There's a story lingering in the news that has my head twisted into a knot. You may have heard about it. A woman. Her name is Ines Sainz and she is a smokin' hot sportscaster... and by the looks of the way she dresses, she knows it and she needs the rest of the world to know it too. That aside, apparently, she was in the NY Jets locker room when one of the players made what have now been classified as "chauvinistic comments." It has to be a joke, because Sainz herself said that she, "'never heard something sexual'" from the players, but did say that one of them called her a bonita senorita, which means pretty lady. That's harassment?
An article in The Daily News shortly after the "incident" quotes Sainz as saying that she was going to avoid the locker room immediately thereafter because she didn't want to, "be the focus." Bulls**t. Has anyone noticed what this woman wears to work? It's laughable, in a Jessica Rabbit caricature sort of way.
What also stunned me was that she said such behavior from the players "is not acceptable." What? This is utter lunacy. What about her behavior?
Then we have the Jets whose coach offered a personal and genuine apology and I'm left asking, "What is wrong with this picture?" It is not she who owes the Jets an apology for walking into their locker room, of all places, so scantily clad? Here we have everyone tiptoeing around poor Ms. Sainz's sensibilities and defending her right as a woman to sexualize herself and dress any way she pleases, in the name of what? Feminism? Please. That's the same argument they make in the sex and prostitution industries, which I suppose is exactly the point. Dressing for sex there is totally appropriate. Not so in spectator sports however. In business life, being judged on what you wear and how you present yourself is a reality that everyone is subjected to, Ms. Sainz and her revealing, suggestive, exposing outfits not withstanding. Presumably, we all go to work to get paid for the job we've been hired to do, women and men alike. Imagine if a man came to work in a Speedo all greased up and muscular. It's absurd.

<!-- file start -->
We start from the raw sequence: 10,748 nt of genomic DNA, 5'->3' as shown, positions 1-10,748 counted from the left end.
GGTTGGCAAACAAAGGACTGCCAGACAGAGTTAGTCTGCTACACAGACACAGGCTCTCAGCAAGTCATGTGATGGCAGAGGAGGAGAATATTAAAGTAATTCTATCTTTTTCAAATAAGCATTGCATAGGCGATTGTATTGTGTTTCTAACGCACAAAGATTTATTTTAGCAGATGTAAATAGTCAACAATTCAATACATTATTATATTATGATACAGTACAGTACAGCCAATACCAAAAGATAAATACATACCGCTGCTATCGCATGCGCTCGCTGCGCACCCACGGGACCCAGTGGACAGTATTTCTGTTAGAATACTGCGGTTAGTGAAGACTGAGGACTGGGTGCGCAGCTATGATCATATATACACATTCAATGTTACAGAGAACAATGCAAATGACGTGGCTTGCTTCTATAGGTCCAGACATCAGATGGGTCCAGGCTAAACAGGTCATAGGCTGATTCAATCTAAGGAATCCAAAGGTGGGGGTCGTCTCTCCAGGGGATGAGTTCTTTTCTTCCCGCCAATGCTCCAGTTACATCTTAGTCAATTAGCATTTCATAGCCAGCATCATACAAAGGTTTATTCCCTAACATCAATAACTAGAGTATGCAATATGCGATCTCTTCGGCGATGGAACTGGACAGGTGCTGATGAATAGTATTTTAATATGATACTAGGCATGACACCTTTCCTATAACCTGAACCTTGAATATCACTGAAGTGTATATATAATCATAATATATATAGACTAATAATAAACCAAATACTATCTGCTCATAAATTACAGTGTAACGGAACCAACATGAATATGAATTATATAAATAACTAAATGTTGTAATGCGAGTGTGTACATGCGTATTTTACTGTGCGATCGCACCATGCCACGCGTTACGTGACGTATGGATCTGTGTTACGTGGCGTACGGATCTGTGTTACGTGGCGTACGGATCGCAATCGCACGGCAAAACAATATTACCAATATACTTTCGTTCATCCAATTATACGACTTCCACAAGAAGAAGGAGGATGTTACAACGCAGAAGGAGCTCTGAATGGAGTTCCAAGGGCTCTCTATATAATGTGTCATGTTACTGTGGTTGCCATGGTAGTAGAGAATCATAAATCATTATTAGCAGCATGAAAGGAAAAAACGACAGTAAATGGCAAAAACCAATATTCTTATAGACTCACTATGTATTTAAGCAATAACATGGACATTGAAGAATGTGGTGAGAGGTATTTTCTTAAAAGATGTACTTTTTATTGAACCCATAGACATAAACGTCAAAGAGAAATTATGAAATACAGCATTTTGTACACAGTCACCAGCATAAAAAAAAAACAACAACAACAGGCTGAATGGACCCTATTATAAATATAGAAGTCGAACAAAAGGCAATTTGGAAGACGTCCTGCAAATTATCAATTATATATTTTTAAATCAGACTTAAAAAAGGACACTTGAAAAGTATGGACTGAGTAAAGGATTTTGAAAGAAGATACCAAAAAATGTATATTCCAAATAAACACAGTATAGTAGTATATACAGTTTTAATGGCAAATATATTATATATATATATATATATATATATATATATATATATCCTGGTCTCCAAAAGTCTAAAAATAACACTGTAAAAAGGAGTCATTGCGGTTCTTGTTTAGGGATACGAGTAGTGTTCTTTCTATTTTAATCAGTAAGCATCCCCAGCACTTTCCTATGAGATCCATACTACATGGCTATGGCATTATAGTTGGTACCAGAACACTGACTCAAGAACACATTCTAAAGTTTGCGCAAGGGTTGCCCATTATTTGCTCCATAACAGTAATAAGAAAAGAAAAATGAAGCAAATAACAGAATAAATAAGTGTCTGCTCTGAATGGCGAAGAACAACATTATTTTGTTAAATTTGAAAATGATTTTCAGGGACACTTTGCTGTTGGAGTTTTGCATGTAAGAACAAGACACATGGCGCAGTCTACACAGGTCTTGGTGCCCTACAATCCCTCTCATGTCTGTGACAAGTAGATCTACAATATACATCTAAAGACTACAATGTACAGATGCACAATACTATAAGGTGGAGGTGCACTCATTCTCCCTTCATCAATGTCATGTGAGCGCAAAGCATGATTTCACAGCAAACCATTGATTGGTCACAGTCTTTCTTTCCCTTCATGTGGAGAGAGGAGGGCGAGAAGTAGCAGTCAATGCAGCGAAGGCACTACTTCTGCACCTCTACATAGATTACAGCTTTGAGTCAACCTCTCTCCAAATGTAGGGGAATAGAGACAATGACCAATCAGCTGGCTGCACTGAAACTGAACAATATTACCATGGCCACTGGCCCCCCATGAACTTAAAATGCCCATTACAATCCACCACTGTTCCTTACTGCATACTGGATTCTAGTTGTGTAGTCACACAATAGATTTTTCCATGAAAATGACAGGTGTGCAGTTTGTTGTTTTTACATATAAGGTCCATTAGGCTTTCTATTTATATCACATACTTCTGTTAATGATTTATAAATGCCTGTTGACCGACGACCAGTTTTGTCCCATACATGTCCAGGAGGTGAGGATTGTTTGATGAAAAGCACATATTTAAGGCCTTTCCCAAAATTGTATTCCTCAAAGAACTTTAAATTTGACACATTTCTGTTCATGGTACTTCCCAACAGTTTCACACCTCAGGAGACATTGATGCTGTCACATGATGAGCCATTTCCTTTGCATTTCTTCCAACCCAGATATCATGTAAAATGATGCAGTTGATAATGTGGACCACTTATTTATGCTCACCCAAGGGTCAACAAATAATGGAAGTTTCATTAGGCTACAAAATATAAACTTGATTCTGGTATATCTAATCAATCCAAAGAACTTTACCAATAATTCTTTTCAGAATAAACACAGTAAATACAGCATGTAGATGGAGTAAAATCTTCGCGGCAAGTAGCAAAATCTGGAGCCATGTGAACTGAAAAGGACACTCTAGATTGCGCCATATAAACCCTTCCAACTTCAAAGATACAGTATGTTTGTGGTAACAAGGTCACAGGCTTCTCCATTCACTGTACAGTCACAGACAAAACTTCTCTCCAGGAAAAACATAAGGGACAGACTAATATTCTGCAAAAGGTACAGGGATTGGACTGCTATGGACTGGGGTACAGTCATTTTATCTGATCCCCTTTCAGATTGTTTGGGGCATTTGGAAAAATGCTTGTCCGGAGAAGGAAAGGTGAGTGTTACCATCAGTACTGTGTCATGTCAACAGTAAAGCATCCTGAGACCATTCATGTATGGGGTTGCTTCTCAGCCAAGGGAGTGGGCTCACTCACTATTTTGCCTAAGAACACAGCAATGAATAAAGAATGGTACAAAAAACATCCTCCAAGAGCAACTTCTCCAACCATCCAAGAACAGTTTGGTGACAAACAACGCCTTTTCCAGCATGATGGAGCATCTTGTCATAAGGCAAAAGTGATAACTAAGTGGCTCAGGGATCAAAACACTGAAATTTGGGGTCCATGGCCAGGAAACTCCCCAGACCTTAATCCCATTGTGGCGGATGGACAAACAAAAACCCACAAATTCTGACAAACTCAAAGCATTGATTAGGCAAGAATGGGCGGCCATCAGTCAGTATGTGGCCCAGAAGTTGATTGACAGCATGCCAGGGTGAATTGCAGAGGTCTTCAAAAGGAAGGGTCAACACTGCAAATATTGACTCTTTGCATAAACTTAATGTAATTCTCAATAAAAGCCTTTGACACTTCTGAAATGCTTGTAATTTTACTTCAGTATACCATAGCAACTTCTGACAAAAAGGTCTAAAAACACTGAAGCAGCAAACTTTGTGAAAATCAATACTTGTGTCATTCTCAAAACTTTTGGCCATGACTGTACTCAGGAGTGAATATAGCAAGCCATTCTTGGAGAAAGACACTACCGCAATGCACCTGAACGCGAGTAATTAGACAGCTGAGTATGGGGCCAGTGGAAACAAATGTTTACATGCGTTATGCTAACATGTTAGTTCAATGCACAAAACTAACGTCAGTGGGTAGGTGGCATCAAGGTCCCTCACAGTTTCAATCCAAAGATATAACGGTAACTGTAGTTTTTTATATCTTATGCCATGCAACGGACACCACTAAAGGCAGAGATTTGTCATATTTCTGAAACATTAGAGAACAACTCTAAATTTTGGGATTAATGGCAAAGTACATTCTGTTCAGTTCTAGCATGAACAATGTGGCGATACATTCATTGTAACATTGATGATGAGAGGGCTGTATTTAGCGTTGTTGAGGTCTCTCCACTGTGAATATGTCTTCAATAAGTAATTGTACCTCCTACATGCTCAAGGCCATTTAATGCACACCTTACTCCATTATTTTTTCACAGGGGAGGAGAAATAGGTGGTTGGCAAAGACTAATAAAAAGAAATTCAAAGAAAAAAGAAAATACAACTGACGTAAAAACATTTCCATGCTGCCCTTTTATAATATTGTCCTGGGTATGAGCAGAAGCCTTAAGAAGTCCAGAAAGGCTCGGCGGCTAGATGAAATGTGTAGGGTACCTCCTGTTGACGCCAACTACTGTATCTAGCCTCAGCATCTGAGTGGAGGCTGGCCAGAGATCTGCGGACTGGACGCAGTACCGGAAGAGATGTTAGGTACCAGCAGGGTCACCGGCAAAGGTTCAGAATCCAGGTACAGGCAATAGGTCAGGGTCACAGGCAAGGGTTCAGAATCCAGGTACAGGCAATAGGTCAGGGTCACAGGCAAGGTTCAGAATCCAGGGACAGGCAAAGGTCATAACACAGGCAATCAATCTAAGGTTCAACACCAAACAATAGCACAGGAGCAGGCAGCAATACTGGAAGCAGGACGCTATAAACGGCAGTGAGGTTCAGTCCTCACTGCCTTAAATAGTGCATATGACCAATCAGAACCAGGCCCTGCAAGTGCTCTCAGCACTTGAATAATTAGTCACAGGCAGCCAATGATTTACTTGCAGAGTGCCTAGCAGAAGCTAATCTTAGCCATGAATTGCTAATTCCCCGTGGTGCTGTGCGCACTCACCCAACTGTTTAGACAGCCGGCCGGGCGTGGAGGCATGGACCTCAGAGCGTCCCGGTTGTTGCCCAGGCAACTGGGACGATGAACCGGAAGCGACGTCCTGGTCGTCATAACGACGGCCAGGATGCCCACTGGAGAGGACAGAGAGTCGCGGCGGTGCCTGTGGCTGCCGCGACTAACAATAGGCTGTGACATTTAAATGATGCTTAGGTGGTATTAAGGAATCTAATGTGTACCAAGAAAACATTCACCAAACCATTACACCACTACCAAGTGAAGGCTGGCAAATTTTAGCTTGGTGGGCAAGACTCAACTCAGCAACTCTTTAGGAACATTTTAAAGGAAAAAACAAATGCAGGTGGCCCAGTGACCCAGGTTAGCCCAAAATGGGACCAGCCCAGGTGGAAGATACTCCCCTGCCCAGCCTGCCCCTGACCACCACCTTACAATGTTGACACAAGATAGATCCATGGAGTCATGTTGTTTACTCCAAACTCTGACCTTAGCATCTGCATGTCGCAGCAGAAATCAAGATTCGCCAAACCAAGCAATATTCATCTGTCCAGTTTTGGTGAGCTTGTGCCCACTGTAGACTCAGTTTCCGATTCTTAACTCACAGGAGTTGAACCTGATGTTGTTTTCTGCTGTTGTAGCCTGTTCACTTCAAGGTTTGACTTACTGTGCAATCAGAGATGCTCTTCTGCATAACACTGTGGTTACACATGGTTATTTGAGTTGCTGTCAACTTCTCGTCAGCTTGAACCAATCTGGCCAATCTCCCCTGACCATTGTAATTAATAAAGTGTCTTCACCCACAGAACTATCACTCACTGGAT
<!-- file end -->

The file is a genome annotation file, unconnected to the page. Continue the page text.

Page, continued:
Meanwhile, a wise woman once told me that it was best to be attractive, but not attracting, when dressing professionally for work. What a simple and profound concept it was. Perhaps a tidbit Ms. Sainz might like to take to heart. There is a subtle, but significant difference. Sexing it up versus being pleasant to look at tell two very different stories. Women do, and will continue, to get a bad rap when they appear as though they are trying to attract, and therefore manipulate, men by exploiting their "assets." Whether they actually are or not is irrelevant. It's the impression they make and an inescapable one at that. Sorry girls, slutty just does not fly if you want to be taken seriously.
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